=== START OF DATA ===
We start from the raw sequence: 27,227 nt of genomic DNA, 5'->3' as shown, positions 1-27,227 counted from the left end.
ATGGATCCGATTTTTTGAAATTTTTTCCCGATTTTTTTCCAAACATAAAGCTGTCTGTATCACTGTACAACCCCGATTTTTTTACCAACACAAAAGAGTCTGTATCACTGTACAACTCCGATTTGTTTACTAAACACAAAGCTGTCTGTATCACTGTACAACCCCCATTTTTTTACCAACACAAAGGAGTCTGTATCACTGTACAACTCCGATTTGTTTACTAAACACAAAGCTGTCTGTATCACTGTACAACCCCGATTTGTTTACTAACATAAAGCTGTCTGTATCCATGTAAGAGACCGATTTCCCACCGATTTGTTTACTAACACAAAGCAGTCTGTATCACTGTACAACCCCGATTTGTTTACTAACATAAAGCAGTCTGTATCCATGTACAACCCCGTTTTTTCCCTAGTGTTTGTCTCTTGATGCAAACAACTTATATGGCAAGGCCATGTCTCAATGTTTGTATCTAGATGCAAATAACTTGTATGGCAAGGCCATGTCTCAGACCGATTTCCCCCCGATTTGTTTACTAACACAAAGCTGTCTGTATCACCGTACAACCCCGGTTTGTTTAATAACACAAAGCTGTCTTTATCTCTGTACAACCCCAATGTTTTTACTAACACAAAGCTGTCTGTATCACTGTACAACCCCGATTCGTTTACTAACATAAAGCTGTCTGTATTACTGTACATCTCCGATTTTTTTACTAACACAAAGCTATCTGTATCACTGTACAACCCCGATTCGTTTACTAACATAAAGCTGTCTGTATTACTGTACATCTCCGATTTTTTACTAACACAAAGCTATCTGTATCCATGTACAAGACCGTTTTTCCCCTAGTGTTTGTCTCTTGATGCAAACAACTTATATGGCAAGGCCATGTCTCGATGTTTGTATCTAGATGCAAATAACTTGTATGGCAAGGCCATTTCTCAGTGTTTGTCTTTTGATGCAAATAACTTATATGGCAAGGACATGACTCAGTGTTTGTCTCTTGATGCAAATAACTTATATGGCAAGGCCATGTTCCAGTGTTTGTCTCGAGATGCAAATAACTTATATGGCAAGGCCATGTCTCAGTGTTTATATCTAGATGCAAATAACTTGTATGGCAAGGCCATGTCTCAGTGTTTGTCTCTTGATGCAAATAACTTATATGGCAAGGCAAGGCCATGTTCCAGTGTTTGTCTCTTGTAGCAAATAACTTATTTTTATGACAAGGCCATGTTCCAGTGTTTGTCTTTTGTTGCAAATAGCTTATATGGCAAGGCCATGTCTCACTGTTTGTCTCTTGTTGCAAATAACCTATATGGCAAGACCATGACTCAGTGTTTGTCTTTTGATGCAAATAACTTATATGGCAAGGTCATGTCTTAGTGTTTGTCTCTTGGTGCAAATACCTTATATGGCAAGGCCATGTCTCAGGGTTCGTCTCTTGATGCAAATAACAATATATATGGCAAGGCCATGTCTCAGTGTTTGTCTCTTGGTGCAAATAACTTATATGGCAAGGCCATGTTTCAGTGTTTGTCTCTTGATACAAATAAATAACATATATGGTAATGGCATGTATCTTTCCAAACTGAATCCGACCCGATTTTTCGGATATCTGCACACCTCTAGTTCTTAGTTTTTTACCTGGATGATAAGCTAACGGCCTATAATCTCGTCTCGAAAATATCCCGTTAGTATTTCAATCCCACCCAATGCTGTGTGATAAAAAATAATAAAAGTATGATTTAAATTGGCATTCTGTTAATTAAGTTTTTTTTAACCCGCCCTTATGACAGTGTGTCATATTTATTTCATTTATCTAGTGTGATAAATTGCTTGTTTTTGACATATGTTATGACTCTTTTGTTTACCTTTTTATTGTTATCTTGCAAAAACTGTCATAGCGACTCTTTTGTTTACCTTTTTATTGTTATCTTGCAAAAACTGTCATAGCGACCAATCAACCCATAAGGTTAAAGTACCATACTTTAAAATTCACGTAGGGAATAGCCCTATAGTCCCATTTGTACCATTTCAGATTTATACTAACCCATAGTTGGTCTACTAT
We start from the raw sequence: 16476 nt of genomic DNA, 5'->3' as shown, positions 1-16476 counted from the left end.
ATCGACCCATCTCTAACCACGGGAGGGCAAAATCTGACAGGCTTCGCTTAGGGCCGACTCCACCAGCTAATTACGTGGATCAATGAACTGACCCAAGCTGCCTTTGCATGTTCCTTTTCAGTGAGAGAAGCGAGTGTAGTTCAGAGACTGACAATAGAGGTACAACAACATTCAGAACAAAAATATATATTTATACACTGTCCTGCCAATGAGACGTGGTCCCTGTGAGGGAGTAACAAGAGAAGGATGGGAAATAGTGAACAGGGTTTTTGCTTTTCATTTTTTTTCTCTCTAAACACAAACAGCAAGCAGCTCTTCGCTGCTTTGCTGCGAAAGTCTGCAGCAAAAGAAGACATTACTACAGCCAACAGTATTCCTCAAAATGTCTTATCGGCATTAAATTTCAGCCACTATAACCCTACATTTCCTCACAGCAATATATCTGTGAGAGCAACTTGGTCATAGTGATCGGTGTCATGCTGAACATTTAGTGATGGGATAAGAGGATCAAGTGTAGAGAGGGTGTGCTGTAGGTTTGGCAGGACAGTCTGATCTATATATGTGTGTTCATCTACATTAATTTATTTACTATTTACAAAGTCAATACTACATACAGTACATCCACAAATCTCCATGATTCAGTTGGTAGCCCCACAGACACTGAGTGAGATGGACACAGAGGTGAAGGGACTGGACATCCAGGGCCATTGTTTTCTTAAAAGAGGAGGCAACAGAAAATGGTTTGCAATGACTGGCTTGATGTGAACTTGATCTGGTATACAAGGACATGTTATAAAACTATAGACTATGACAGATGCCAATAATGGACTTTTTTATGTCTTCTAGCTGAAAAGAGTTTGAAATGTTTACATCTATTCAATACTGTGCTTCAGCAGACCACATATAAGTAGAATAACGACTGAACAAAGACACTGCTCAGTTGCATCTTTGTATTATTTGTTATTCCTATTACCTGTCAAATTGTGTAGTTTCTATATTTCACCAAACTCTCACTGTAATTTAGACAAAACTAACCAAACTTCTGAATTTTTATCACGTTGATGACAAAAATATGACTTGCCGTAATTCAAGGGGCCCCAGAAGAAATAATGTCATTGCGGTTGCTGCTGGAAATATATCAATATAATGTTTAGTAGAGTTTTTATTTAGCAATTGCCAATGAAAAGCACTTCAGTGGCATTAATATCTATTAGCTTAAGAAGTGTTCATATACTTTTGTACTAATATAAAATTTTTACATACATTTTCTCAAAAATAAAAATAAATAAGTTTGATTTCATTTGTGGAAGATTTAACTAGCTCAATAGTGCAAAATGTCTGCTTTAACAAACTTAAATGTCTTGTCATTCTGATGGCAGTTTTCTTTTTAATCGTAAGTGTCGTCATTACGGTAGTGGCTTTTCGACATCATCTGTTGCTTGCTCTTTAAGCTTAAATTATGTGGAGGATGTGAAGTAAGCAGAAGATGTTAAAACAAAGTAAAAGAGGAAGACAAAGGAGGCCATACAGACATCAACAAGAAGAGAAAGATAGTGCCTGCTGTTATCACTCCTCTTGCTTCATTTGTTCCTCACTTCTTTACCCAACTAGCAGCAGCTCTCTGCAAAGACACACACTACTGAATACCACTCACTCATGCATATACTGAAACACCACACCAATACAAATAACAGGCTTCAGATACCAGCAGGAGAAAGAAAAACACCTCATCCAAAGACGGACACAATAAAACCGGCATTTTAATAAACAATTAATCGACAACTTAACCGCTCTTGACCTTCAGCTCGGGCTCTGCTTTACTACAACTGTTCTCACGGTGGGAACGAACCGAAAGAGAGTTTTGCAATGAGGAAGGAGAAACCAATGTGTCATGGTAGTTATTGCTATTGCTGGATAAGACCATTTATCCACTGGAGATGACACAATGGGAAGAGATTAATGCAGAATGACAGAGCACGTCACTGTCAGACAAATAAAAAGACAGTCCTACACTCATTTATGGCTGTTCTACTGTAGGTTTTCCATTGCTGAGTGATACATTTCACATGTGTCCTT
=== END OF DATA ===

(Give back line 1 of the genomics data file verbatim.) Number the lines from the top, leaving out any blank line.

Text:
We start from the raw sequence: 27,227 nt of genomic DNA, 5'->3' as shown, positions 1-27,227 counted from the left end.